5 Secrets Tuesday Morning Doesn't Want You to Know

Ex-employees urge you to pay attention to pricing and look for damaged inventory.

If you don't want to pay full price for home décor items, a trip to your nearest Tuesday Morning will be well worth it. Similar to Ross Dress for Less and T.J. Maxx, Tuesday Morning is a closeout store, meaning it buys items wholesale from other retailers and then prices them more affordably in its stores. But to make the most of your shopping experience, it's important to know the secrets that Tuesday Morning is keeping from you.

If you're never heard of the retailer, the unique name might catch you off-guard. According to the company website, it dates back to 1974 when Lloyd Ross founded the company and considered Tuesday "the first positive day of the week." Today, Tuesday Morning is nearly 50 years old and has managed to stay afloat after filing for Chapter 11 bankruptcy in May 2020. As a result, the retailer closed more than 200 "unprofitable" stores, but that still left over 400 locations across 40 states for shoppers to visit.

Whether it's your first visit or your 50th, you truly never know what you're going to find at Tuesday Morning—the company website goes so far as to call the shopping experience "a treasure hunt." But even if you can't go in with a firm list, there are some things you should keep in mind when you're browsing, former store associates say. Read on for five secrets Tuesday Morning doesn't want you to know.

READ THIS NEXT: 5 Warnings to Shoppers From Ex-Hobby Lobby Employees.

1
They get stock from several other stores, and sometimes the price goes up.

a Ross store in Jacksonville, Florida
Shutterstock

As a closeout store, Tuesday Morning acquires its inventory from "name-brand closeouts, factory overruns and department store cancellations," according to the company's website. Considering this, don't be too surprised if you see different price tags on merchandise.

In a series of videos posted in Nov. 2021, TikTok user @jessicahall209 showed a square serving tray that she had picked up at Tuesday Morning. The item had a tag from the store, which listed the price as $69.99, but it also had a barcode from Ross pricing it at $24.99. The TikToker said she informed employees of the discrepancy and when she went back to check the price at a later date, which she documented in a separate video, the Ross sticker had been removed.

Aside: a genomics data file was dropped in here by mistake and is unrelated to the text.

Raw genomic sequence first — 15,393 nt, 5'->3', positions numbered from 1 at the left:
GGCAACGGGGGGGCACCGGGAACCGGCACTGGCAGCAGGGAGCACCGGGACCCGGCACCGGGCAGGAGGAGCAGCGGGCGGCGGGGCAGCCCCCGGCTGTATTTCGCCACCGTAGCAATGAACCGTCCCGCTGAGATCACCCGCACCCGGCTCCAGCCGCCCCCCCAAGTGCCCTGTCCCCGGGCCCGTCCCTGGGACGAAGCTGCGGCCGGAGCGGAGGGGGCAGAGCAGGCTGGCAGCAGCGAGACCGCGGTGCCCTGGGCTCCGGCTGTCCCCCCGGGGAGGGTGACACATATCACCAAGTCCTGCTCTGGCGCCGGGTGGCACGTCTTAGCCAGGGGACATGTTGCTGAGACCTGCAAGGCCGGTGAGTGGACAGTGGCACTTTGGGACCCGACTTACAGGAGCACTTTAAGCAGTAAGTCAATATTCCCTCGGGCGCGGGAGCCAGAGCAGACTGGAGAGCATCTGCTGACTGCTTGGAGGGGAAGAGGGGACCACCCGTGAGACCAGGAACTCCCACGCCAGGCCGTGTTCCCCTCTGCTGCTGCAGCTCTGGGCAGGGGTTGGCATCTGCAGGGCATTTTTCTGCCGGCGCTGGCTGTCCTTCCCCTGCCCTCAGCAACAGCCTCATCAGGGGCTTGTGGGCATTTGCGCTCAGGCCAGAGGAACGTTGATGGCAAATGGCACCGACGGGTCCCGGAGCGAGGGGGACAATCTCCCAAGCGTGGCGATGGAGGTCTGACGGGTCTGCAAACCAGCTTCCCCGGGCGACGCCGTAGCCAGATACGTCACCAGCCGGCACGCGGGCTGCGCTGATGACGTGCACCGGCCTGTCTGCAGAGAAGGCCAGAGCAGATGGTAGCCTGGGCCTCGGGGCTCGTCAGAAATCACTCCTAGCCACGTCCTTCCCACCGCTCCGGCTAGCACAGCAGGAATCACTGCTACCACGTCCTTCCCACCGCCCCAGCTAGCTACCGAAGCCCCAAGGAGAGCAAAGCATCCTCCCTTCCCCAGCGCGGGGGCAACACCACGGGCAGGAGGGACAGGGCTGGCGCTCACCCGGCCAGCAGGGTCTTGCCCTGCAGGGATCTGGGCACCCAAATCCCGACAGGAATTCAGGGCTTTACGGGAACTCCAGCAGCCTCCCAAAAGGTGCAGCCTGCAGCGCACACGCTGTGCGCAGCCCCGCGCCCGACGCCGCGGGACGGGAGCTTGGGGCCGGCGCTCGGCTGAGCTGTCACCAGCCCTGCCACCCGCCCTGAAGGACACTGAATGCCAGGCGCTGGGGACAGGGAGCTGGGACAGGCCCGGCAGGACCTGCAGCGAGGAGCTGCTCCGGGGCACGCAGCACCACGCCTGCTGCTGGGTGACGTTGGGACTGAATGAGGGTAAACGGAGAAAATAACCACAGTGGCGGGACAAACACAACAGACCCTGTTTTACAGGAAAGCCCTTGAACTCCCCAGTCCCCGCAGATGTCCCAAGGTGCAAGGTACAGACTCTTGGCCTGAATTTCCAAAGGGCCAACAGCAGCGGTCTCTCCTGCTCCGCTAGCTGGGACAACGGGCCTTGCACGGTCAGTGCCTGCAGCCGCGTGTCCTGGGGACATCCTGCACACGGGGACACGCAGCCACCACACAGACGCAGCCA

However, this isn't out of the norm, according to former employees. In a comment on @jessicahall209's follow-up video, a former Tuesday Morning assistant manager said that stores would often get merchandise with tags from other stores. Employees would then receive "directives to tag over them with our tags or take them off," the ex-manager said. "tj maxx, ross, tuesday morning, home goods, all get a lot of their stuff from the same distributors."

One ex-employee chimed in saying that their Tuesday Morning "got stuff from everywhere," including Macy's, while another added that items are generally supposed to be "sold for cheaper" at Tuesday Morning.

"I guess not so much in this case," the former associate wrote.

2
Keep an eye out for damaged products.

woman inspecting lamp at store
l i g h t p o e t / Shutterstock

In another TikTok video @gregisms documented their first trip to a Tuesday Morning store, pointing out different products in rapid succession. In the video, the TikToker called attention to a chipped pot, asking "you gonna sell that even though it's broken?"